The transfiguration is a movable feast in the church calendar. It can be celebrated the last Sunday before Lent, or the second Sunday of Lent, or on August 6th. Each brings a slightly different emphasis but celebrated today just before we start the Lenten journey it draws our attention to the nature of this Jesus who is about to set out on his last journey to Jerusalem. ( RCL Mark 9:2-9)
In the imagery of shining light we see that Jesus is both human and divine, both fully ordinary and extraordinary. And most alarmingly and confusingly we see that the glory of God shines upon and from within the one who is to be given over to shameful death. This image of brilliant shining can be overpowering and under engaging. What is such a moment to do with us?
Like Peter we can get distracted and flustered by the brightness of the light and want to build a booth or home in the mystical realms. But the mystical moment by its nature does not last and Jesus and the disciples have to come down the mountain to a world both the same and changed forever. And so we too having glimpsed the nature of Jesus the Anointed one and seen the glory of God in his face must now bring that back into the everyday world of small and great loves, triumphs and woes, losses and death itself. So this is our task this morning – to glimpse the glory of God in Jesus and bring it into ordinary daily life.
St Paul says this in the language we associate with baptism. At the time of our baptism the priest would have said to us: “God has brought you out of darkness into his marvelous light.” And all the gathered faithful would have joined in exhorting us to: “Shine as a light in the world to the glory of God the Father.”
The expression “glory of God” trips off our tongue but many of us would struggle to say what we mean by this. I suspect that the church would struggle to say what we really mean by this. And so at this time it seems useful to reflect on what it might mean for us to shine as a light in the world to the glory of God.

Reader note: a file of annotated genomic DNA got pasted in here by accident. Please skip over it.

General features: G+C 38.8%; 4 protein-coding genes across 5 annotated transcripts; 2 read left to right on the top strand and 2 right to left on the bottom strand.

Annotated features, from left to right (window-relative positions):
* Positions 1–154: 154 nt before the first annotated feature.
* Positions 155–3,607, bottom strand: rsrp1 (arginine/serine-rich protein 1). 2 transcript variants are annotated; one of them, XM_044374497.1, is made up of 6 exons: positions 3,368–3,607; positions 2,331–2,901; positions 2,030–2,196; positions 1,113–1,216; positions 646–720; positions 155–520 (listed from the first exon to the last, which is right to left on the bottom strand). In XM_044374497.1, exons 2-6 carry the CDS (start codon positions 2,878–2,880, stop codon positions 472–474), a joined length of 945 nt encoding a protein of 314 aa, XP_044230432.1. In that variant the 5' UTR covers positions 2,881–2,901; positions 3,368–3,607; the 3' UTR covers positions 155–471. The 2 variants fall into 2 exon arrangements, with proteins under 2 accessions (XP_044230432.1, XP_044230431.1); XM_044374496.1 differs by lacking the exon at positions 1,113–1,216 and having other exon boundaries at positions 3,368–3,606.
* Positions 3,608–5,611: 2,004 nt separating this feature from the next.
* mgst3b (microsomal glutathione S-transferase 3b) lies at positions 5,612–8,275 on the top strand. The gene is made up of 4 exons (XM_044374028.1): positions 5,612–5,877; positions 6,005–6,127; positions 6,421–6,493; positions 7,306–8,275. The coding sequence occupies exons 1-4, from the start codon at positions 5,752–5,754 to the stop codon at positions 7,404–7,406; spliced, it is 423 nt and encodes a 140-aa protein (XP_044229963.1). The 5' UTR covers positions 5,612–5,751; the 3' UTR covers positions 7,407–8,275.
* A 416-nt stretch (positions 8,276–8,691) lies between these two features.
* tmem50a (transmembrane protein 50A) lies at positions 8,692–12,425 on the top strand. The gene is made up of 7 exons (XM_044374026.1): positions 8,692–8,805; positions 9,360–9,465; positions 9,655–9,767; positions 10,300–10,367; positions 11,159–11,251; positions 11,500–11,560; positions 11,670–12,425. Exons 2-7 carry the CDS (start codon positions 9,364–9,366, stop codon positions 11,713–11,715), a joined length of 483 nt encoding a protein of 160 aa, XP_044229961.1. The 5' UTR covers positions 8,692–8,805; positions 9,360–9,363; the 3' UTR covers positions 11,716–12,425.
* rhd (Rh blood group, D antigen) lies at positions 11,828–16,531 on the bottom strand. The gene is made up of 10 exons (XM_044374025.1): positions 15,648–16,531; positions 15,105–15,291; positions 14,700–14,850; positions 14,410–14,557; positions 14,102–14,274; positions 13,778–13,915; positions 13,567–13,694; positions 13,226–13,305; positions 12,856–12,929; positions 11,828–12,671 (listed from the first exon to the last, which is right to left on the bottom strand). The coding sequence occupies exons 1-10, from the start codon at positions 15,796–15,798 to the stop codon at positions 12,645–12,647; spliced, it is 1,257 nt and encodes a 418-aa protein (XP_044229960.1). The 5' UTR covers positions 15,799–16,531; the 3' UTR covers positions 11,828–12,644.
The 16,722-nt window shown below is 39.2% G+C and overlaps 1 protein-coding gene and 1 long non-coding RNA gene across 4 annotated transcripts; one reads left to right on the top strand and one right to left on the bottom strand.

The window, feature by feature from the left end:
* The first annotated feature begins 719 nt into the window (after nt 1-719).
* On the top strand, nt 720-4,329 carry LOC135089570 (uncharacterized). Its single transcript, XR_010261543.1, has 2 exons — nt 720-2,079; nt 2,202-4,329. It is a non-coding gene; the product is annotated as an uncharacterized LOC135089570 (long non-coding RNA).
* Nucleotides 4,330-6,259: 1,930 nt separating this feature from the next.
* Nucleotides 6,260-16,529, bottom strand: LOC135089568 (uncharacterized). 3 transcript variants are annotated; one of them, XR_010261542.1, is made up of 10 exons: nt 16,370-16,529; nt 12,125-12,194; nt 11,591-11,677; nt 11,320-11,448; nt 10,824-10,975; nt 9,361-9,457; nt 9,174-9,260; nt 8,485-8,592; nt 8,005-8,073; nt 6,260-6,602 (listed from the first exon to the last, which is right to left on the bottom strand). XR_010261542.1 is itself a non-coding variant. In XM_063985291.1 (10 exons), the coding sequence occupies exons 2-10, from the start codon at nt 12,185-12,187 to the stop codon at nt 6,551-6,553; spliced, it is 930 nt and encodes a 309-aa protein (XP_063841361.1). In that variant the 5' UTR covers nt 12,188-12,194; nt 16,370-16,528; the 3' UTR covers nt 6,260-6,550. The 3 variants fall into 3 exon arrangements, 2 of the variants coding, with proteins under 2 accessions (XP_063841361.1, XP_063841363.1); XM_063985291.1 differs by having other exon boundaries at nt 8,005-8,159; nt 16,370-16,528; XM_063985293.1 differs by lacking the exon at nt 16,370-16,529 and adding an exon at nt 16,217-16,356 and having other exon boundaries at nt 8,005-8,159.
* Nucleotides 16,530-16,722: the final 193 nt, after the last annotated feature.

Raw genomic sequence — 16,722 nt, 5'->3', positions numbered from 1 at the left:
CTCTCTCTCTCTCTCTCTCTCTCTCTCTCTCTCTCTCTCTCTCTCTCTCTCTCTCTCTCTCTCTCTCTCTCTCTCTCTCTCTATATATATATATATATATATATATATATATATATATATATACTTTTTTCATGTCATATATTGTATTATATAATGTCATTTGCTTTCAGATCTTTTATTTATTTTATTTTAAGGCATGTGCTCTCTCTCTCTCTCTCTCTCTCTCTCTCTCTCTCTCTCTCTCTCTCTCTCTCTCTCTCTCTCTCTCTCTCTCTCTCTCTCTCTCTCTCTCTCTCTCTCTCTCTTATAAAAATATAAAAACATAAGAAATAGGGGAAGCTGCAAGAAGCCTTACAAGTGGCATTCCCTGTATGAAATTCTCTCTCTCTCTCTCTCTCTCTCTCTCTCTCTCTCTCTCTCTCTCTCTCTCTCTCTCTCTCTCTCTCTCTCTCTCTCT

Let us begin with the glory of God in it’s simplest sense. We can imagine in some small way the utter brilliance, the luminosity, the radiance of God. A brightness so great the Israelites believed that they could not look upon the face of God and survive. When Moses spent time with God, his face shone so brightly, with the reflected brilliance of God, that the people could not bear to look upon Moses either and he had to wear a veil for their protection. The glory and power of God is the prophet Elijah is so great that Elisha’s request to have a double measure must be tested by seeing if he can maintain eye contact with the glory of God taking Elijah up. Not really everyday stuff yet!
As humans we know something of the desire, love and power that is expressed in looking upon the face of someone we love. When we gaze into the face of our lover, or our sleeping children, we know the depth of longing and satisfaction that this looking upon stirs up in us. When we look upon an artist’s impression of the face of Jesus as we pray, or when we gaze upon the raised sacraments at the moment of remembrance in the Eucharist, we know that something deep and true in us sees more than the surface of what is before us. When we gaze upon those we love we are imprinted by the image of them, our internal order of meaning and sense in re-organised around the other and we are forever different because of the act of looking. Seeing things changes us.
And what does it do to be looked upon? What happens when we are seen as the object of desire and love? Being truly seen stirs up every kind of feeling - shame, fear, pleasure, joy, gratitude, hunger, satisfaction. When we can bear to maintain eye contact with the one who loves us, even for a moment, we know ourselves not only as we are now but as we might yet be. We, in some small way, become the one who is seen by the beloved. Being truly seen re-organises our inner life as surely as seeing does.